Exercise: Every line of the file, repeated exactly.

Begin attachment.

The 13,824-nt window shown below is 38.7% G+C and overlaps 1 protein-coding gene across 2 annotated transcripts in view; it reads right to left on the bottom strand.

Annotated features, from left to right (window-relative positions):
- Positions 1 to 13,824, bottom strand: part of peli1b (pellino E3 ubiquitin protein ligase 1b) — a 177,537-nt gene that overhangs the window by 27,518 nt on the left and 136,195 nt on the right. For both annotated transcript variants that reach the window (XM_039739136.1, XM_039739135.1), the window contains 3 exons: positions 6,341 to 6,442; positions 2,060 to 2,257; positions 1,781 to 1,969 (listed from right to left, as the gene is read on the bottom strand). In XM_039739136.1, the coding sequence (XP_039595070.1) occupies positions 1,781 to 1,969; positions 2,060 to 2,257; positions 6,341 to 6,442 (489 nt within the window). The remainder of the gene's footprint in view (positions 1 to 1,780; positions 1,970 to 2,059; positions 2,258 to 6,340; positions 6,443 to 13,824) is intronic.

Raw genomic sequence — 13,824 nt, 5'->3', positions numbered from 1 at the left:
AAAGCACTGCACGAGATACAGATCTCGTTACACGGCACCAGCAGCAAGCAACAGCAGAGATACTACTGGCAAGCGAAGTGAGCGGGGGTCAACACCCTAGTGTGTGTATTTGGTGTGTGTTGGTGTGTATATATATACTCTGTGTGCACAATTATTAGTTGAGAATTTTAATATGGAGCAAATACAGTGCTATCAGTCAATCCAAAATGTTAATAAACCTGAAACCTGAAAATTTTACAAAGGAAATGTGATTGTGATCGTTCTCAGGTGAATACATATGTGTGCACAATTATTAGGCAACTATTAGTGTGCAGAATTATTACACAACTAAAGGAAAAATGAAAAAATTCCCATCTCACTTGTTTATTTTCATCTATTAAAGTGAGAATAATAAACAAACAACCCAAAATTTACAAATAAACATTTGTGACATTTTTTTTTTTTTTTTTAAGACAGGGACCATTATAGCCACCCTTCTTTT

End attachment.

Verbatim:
The 13,824-nt window shown below is 38.7% G+C and overlaps 1 protein-coding gene across 2 annotated transcripts in view; it reads right to left on the bottom strand.

Annotated features, from left to right (window-relative positions):
- Positions 1 to 13,824, bottom strand: part of peli1b (pellino E3 ubiquitin protein ligase 1b) — a 177,537-nt gene that overhangs the window by 27,518 nt on the left and 136,195 nt on the right. For both annotated transcript variants that reach the window (XM_039739136.1, XM_039739135.1), the window contains 3 exons: positions 6,341 to 6,442; positions 2,060 to 2,257; positions 1,781 to 1,969 (listed from right to left, as the gene is read on the bottom strand). In XM_039739136.1, the coding sequence (XP_039595070.1) occupies positions 1,781 to 1,969; positions 2,060 to 2,257; positions 6,341 to 6,442 (489 nt within the window). The remainder of the gene's footprint in view (positions 1 to 1,780; positions 1,970 to 2,059; positions 2,258 to 6,340; positions 6,443 to 13,824) is intronic.

Raw genomic sequence — 13,824 nt, 5'->3', positions numbered from 1 at the left:
AAAGCACTGCACGAGATACAGATCTCGTTACACGGCACCAGCAGCAAGCAACAGCAGAGATACTACTGGCAAGCGAAGTGAGCGGGGGTCAACACCCTAGTGTGTGTATTTGGTGTGTGTTGGTGTGTATATATATACTCTGTGTGCACAATTATTAGTTGAGAATTTTAATATGGAGCAAATACAGTGCTATCAGTCAATCCAAAATGTTAATAAACCTGAAACCTGAAAATTTTACAAAGGAAATGTGATTGTGATCGTTCTCAGGTGAATACATATGTGTGCACAATTATTAGGCAACTATTAGTGTGCAGAATTATTACACAACTAAAGGAAAAATGAAAAAATTCCCATCTCACTTGTTTATTTTCATCTATTAAAGTGAGAATAATAAACAAACAACCCAAAATTTACAAATAAACATTTGTGACATTTTTTTTTTTTTTTTTAAGACAGGGACCATTATAGCCACCCTTCTTTT